Improved insight into the ability of individuals to metabolize 17β-estradiol9 would be useful to identify the most effective type, dose, and mode of delivery of estrogenic hormonal treatments. For example, in the study by Barchiesi et al,2 intravenous delivery of 2-ME to sexually mature male rats decreased serum cholesterol, progesterone, and testosterone2; in female ovariectomized apolipoprotein E knockout mice, subcutaneous administration of 2-ME decreased total serum cholesterol but to a lesser extent than 17β-estradiol.5 Development of an oral analog of 2-ME with appropriate solubility and circulating half-life awaits further study.4 Encapsulation of 2-ME within polyelectrolyte multilayers is being investigated as a potential delivery mode, which could be applied to tumors or implantable devices, such as vascular stents.5,10 An important fact needed in developing delivery products for 2-ME is that, for vascular smooth muscle cells, a treatment window of ≥30 hours is needed for modulation of gene transcription.2
Cumulative intracellular effects of estrogenic compounds will reflect direct activation of estrogen receptors and actions of estrogenic metabolites, like 2-ME, that might be independent of the classical estrogen receptors. The article by Barchiesi et al2 provides a wealth of information about potential gene and enzyme pathways affected by 2-ME (Figure). These pathways provide insight into the regulation and interconnection of hormonal status with major risk factors for cardiovascular disease, such as increases in blood cholesterol, hypertension, insulin insensitivity, vascular occlusion, and ischemia. The antiproliferating and nonfeminizing actions of 2-ME make it an attractive therapeutic agent for some cancers and vascular occlusive disease. However, before this objective is realized, more integrated physiological studies in both male and female animals of various ages and disease models are needed to better understand the overall benefits and risks of this and other specific estrogen metabolites.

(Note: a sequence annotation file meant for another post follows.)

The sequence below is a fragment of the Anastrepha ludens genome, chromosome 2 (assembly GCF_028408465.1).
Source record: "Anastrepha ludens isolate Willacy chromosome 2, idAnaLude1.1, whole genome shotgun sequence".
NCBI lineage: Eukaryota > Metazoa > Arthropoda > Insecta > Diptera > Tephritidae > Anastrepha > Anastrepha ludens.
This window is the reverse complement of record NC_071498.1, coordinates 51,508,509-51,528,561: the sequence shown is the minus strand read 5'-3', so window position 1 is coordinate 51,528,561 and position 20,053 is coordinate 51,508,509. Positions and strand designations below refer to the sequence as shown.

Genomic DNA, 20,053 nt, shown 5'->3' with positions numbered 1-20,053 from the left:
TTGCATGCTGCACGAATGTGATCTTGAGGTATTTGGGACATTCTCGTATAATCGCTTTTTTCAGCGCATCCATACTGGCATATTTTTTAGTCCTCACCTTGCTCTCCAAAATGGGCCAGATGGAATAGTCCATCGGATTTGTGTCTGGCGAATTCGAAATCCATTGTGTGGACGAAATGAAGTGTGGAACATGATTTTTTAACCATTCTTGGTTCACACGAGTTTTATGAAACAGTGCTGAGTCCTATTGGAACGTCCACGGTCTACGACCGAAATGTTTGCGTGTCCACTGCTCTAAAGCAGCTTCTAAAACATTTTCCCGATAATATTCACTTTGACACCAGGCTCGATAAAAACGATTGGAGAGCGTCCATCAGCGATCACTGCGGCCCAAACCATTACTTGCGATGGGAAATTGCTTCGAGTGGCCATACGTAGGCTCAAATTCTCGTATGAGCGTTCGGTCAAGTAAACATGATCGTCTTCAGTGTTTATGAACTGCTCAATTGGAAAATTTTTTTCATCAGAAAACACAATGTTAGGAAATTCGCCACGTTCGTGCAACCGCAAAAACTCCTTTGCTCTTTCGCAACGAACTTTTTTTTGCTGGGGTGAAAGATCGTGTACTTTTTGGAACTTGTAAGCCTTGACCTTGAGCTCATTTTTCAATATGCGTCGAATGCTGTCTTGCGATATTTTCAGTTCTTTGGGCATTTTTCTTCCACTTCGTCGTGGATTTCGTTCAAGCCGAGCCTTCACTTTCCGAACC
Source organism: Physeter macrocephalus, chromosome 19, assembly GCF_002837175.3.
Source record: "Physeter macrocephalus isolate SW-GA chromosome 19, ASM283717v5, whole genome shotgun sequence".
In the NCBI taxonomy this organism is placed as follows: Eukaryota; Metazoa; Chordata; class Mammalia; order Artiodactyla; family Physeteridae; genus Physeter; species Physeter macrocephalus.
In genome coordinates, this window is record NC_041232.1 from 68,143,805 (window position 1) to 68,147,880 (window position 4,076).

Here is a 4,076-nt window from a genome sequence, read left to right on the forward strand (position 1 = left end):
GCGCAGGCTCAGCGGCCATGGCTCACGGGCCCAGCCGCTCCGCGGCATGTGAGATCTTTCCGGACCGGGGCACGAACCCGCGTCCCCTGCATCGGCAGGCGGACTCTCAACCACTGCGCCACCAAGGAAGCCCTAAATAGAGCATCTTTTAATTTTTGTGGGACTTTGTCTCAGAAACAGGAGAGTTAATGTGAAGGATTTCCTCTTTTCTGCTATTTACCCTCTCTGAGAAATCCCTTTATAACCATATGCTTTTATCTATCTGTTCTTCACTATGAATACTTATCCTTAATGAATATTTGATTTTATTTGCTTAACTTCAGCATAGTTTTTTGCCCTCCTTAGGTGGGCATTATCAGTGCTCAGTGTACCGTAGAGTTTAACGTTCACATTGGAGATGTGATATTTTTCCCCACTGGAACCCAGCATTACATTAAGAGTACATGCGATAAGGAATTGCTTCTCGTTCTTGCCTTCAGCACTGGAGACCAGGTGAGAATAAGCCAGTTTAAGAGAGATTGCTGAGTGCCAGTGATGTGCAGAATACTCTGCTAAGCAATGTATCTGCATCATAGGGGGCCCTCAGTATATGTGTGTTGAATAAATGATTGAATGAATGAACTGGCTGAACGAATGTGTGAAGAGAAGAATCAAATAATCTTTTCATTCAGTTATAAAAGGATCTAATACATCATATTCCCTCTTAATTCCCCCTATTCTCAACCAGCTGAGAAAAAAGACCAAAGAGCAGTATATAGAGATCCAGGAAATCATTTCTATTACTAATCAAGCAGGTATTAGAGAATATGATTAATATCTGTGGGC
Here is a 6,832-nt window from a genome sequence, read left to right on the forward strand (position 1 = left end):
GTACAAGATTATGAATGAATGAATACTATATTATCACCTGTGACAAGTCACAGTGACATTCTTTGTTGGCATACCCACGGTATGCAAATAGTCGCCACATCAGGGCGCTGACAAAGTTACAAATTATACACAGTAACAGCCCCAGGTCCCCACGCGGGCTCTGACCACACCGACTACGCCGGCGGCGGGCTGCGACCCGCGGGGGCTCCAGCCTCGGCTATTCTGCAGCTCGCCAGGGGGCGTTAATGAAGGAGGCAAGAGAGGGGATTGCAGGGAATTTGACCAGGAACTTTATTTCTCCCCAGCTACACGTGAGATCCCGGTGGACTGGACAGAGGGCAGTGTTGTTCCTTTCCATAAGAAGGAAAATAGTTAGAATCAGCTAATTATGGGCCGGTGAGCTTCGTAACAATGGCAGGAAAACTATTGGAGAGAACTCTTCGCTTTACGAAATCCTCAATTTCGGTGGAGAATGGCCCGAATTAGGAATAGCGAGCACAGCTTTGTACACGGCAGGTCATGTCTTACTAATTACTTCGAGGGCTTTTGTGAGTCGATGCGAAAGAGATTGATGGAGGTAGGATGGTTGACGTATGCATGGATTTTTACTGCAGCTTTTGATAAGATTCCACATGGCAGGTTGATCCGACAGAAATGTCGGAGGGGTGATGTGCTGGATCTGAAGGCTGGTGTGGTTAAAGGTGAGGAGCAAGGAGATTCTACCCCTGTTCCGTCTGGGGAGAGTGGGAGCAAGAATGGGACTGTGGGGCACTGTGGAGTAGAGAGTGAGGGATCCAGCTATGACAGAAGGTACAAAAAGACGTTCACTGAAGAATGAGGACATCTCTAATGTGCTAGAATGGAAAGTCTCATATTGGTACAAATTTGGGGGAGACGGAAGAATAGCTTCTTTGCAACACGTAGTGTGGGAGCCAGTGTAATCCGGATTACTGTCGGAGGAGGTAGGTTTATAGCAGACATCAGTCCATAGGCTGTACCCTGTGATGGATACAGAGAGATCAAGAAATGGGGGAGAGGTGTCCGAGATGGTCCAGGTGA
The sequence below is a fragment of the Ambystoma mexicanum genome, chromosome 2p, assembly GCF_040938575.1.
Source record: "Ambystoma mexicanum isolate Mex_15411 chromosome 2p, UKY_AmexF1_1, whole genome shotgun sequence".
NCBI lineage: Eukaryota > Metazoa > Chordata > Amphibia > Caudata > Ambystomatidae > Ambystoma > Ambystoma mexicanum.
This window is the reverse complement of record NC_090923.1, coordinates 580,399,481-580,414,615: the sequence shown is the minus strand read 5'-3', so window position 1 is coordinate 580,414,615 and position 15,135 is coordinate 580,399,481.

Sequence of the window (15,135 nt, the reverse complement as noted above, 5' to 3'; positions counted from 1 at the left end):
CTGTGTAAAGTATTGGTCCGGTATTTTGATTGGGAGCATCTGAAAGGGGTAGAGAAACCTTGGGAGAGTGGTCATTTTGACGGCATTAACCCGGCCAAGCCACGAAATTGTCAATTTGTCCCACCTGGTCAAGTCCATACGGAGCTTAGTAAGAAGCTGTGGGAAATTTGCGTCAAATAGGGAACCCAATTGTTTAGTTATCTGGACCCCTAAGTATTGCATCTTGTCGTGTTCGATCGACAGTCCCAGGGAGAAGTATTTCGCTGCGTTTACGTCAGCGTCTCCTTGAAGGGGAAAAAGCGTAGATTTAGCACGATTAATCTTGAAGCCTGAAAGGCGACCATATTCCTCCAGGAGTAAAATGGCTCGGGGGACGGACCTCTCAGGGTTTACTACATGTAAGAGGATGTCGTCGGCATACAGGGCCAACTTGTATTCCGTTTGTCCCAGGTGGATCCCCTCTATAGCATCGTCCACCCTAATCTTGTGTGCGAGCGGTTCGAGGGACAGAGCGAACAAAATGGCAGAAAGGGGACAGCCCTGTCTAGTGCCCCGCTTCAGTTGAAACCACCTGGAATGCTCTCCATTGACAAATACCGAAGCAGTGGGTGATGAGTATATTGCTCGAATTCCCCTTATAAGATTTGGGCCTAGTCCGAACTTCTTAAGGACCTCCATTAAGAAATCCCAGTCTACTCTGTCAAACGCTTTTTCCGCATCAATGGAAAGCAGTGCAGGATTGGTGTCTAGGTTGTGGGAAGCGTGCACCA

Sources of Funding
V.M.M.’s salary is supported by grants from the National Institutes of Health (HL90639, AG29624, and NS066147), the Kronos Longevity Research Institute, and the Mayo Clinic.
V.M.M. is president of the Organization for the Study of Sex Differences and serves on the board of directors for the Society of Women’s Health Research.
The opinions expressed in this editorial are not necessarily those of the editors or of the American Heart Association.
Zhu BT, Conney AH. Functional role of estrogen metabolism in target cells: review and perspectives. Carcinogenesis. 1998; 19: 1–27.
Barchiesi F, Lucchinetti E, Zaugg M, Ogunshola OO, Wright M, Meyer M, Rosselli M, Schaufelberger S, Gillespie DG, Jackson EK, Dubey RK. Candidate genes and mechanisms for 2-methoxyestradiol–mediated vasoprotection. Hypertension. 2010; 56: 964–972.
Sweeney C, Liu G, Yiannoutsos C, Kolesar J, Horvath D, Staab MJ, Fife K, Armstrong V, Treston A, Sidor C, Wilding G. A phase II multicenter, randomized, double-blind, safety trial assessing the pharmacokinetics, pharmacodynamics, and efficacy of oral 2-methoxyestradiol capsules in hormone-refractory prostate cancer. Clin Cancer Res. 2005; 11: 6625–6633.